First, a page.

Ali had Frazier. Coke has Pepsi. The Yankees have the Red Sox.
Now Wal-Mart, the mightiest retail giant in history, may have met its own worthy adversary: Amazon.com.
In what is emerging as one of the main story lines of the 2009 post-recession shopping season, the two heavyweight retailers are waging an online price war that is spreading through product areas like books, movies, toys and electronics.
The tussle began last month as a relatively trivial but highly public back-and-forth over which company had the lowest prices on the most anticipated new books and DVDs this fall. By last week, it had spread to select video game consoles, mobile phones, even to the humble Easy-Bake Oven, a 45-year-old toy from Hasbro that usually heats up small cakes, not tensions between billion-dollar corporations.
Last Wednesday, Wal-Mart dropped the price of the oven to $17, from $28, as part of its “Black Friday” deals. Later the same day, Amazon cut its price, which had also been $28, to $18.
“It’s not about the prices of books and movies anymore; there is a bigger battle being fought,” said Fiona Dias, executive vice president at GSI Commerce, which manages the Web sites of large retailers. “The price sniping by Wal-Mart is part of a greater strategic plan. They are just not going to cede their business to Amazon.”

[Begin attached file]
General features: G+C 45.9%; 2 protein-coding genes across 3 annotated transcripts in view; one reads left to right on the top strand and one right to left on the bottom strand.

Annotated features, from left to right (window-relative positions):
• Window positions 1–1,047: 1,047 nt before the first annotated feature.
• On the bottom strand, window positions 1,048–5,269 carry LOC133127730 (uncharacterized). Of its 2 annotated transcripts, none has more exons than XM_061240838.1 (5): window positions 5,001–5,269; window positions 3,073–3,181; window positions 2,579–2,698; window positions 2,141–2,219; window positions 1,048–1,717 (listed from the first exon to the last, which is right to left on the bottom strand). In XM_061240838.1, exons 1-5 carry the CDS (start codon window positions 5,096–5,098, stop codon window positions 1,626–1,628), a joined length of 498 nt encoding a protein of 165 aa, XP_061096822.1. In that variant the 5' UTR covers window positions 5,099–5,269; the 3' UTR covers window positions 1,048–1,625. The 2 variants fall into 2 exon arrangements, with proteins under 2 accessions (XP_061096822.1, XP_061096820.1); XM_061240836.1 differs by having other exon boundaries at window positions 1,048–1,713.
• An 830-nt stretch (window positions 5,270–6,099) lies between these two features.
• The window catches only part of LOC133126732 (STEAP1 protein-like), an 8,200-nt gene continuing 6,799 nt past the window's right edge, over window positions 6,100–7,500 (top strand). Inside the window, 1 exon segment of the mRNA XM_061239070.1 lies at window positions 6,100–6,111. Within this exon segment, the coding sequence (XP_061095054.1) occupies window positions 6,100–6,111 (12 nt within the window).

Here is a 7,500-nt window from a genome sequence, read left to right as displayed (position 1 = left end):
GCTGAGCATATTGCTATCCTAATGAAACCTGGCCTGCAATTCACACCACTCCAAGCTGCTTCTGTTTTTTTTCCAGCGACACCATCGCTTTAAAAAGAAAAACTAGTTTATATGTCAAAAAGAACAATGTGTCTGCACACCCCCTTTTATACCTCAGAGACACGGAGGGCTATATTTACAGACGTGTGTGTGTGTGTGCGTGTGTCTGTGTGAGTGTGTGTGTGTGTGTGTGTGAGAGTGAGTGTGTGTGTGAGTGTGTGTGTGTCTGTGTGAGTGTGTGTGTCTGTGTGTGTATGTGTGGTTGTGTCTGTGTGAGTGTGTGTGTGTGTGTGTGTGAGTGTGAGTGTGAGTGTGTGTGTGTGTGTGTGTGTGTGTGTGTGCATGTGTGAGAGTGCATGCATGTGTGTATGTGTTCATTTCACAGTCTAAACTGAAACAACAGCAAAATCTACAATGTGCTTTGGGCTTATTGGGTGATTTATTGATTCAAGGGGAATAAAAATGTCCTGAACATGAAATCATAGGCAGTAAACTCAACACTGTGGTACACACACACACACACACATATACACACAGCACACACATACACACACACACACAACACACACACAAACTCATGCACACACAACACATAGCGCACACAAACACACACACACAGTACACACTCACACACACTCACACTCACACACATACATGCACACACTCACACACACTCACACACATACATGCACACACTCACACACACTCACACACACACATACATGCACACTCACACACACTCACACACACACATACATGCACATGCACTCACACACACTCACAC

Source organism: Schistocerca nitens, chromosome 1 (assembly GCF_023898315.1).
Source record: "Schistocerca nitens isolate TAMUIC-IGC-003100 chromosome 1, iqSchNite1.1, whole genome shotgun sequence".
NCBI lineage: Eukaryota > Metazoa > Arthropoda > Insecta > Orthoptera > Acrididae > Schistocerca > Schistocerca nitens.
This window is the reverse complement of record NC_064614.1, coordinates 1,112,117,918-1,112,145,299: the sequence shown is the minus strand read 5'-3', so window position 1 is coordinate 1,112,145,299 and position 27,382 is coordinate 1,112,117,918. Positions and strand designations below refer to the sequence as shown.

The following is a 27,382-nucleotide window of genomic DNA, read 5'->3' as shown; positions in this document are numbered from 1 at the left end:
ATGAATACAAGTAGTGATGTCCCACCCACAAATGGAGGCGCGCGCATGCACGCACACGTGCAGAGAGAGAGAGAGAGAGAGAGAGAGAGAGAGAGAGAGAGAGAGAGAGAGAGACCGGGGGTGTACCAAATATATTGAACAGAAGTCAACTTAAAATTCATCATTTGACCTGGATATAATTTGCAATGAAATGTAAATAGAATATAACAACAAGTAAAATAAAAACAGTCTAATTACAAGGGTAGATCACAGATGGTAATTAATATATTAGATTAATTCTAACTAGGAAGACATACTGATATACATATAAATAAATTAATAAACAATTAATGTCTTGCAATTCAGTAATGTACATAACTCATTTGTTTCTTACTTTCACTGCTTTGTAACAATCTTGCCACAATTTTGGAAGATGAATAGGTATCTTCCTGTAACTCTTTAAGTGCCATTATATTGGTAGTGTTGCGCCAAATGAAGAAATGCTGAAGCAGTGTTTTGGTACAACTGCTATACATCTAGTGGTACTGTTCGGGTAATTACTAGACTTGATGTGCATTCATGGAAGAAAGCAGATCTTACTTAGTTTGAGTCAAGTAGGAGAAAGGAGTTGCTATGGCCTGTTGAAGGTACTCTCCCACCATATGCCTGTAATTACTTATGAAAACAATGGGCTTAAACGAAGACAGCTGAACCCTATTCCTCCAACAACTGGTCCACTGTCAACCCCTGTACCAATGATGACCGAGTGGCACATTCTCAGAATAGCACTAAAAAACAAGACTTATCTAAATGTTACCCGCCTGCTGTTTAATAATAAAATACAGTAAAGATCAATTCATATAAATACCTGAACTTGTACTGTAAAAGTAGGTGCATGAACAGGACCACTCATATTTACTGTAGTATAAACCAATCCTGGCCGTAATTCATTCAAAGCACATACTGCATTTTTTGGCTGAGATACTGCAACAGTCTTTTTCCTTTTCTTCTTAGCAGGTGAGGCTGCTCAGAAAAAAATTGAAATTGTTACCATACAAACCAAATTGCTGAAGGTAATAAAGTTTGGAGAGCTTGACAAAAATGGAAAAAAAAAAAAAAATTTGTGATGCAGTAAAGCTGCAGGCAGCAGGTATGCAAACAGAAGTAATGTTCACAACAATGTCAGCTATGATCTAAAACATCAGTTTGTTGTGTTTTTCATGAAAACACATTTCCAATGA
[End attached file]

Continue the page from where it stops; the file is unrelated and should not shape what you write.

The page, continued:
Retailers are already fighting for every dollar consumers spend this holiday season. Sales are not expected to drop as much as they did last season, but the National Retail Federation, an industry group, predicts that they will decline 1 percent, to $437.6 billion.
Of course, Wal-Mart and Amazon are fundamentally different companies, and for now, at least, Amazon poses little immediate threat to the behemoth from Bentonville, Ark.
Wal-Mart, with $405 billion in sales last year, dominates by offering affordable prices to Middle America in its 4,000 stores. Amazon is a relative schooner to Wal-Mart’s ocean liner, with $20 billion in sales, mostly from affluent urbanites who would rather click with their mouse than push around a cart.
This fight, then, is all about the future. Rapid expansion by each company, as well as profound shifts in the high-tech landscape, now make direct confrontation inevitable. Though online shopping accounts for only around 4 percent of retail sales, that percentage is growing quickly. E-commerce did not suffer as deeply as regular retailing during the economic malaise, and it is recovering faster than in-store shopping. People are also shopping on smartphones and from their HDTVs.
Amazon, based in Seattle, has harnessed all of these trends, and is also behaving more like a traditional retailer. This fall it expanded its white-labeling program, slapping the Amazon brand onto audio and video cables and other products, and introduced same-day shipping in seven cities, trying to replicate the instant gratification of offline shopping.